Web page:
In its seemingly endless spate of slip-ups and breakdowns, the crippled Mir space station ran out of power and began tumbling out of control for several hours Thursday when one of the exhausted crewmen accidentally pulled the plug on the navigation system.
The mishap, which occurred during preparations for a perilous repair mission, plunged Mir into darkness and cut power to oxygen generators, climate control and communications. Mission Control center officials blamed “human error.”
Only hours later, National Aeronautics and Space Administration officials announced they have given conditional approval for U.S. astronaut Michael Foale to participate, later this month, in the mission to repair damage caused by a June 25 accident.
The chaotic breakdowns on Mir are forcing Russia for the first time to accept American help on the mission and NASA to live by foreign engineer-ing standards - major compromises for both nations. At the same time, Congress is questioning the whole cooperative relationship.
And, as Mir staggers through a fourth week of crisis conditions, concerns are mounting that stress and fatigue are taking their toll on the trio compelled to soldier on with the troubled mission to show U.S.-Russian solidarity in space.
The error Thursday caused a computer to shut down navigation automatically, sending the craft into a free drift that deprived its solar panels of sunlight needed to produce electricity.
Russian Mission Control chief Vladimir Solovev described the latest power loss as “a very bad situation and serious trouble.” But by late Thursday, the spacecraft had been reoriented and the crew was attempting to recharge its batteries. Power was expected to be restored by mid-day today.
NASA announced in Houston it had given the go-ahead for Foale to begin preparing for the internal spacewalk to repair Mir’s electrical system. But final approval will be withheld until after a joint readiness review, said Frank Culbertson, NASA’s head of the Mir missions.
The decision to assign Foale to help with the risky repairs inside Mir marked the most trying test to date of American and Russian cooperation in space.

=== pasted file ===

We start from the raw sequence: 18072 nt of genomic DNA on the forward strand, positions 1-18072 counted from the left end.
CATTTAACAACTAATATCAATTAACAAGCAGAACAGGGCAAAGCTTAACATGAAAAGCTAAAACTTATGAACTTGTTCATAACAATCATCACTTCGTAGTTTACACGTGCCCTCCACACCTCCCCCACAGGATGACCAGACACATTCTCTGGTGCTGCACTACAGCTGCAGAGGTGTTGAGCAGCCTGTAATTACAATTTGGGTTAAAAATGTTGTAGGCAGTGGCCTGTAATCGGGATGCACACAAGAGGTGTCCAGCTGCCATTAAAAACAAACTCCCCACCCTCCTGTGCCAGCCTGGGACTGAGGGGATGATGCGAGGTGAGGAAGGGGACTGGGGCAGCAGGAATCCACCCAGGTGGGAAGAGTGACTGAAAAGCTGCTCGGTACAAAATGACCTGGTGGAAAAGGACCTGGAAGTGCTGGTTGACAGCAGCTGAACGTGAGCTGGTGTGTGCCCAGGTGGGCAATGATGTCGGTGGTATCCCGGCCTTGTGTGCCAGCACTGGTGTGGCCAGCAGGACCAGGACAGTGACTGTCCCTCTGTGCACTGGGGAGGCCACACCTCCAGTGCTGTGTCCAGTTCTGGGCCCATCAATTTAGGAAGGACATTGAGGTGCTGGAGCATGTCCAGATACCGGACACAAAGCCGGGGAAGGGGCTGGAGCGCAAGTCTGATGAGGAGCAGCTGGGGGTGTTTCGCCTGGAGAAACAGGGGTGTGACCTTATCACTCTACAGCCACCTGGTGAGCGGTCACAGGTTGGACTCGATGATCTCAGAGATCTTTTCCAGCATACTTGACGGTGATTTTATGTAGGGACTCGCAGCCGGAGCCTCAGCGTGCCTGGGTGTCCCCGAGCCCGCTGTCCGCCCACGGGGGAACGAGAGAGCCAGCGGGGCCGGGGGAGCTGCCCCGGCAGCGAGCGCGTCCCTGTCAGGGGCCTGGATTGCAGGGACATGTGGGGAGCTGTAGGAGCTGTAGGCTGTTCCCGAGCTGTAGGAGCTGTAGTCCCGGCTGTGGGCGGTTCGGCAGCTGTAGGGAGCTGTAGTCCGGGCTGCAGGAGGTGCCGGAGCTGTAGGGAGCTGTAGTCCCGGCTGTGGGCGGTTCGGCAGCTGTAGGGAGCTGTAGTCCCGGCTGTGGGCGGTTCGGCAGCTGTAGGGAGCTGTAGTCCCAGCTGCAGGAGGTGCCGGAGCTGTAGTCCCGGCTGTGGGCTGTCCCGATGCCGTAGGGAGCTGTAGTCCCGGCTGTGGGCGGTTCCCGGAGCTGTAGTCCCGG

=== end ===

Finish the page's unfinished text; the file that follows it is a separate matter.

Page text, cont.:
Rep. James Sensenbrenner, R-Wis., chairman of the House Science Committee, said Thursday that NASA already has gone too far in attempting to hold together its alliance with Russia and the space agency is now putting Foale’s life at risk.
“Sure, we have to take the hard times with the good times, but there comes a point where it is imprudent to continue having an American in space on that piece of equipment,” Sensenbrenner said. “Mir is wearing out.”
But outside experts applauded NASA’s decision, saying it is exactly what the cooperative relationship between America and Russians was supposed to be about.
“If we had said it was too risky for our boy, it would have sent a very strong message,” said John Logsdon, a space expert at George Washington University. “What was Foale going to say? ‘No, I am not going to help’ and then go sit in a corner?”
John Pike, a space expert at the Federation of American scientists and frequent NASA critic, said he was bothered by the earlier plan that had Foale safely seated in the Soyuz capsule “while the two Russian men went into harm’s way.”
The new plan marks the first time that Russia will concede some real responsibility to an American and the deepest dependence yet by NASA on Russia’s way of doing business in space, he added.
Culbertson defended America’s continued participation on Mir, saying it is providing valuable lessons for the planned International Space Station. Foale’s involvement in the repairs, Culbertson said, will improve conditions for the entire crew.
None of the officials who briefed reporters in either the United States or Russia would specify which of the three men on board - Foale, Mir commander Vasily Tsibliyev or flight engineer Alexander Lazutkin - was responsible for the disastrous disconnection, or even which two were training for the repair job when it happened.
Graphic: Mir’s new crisis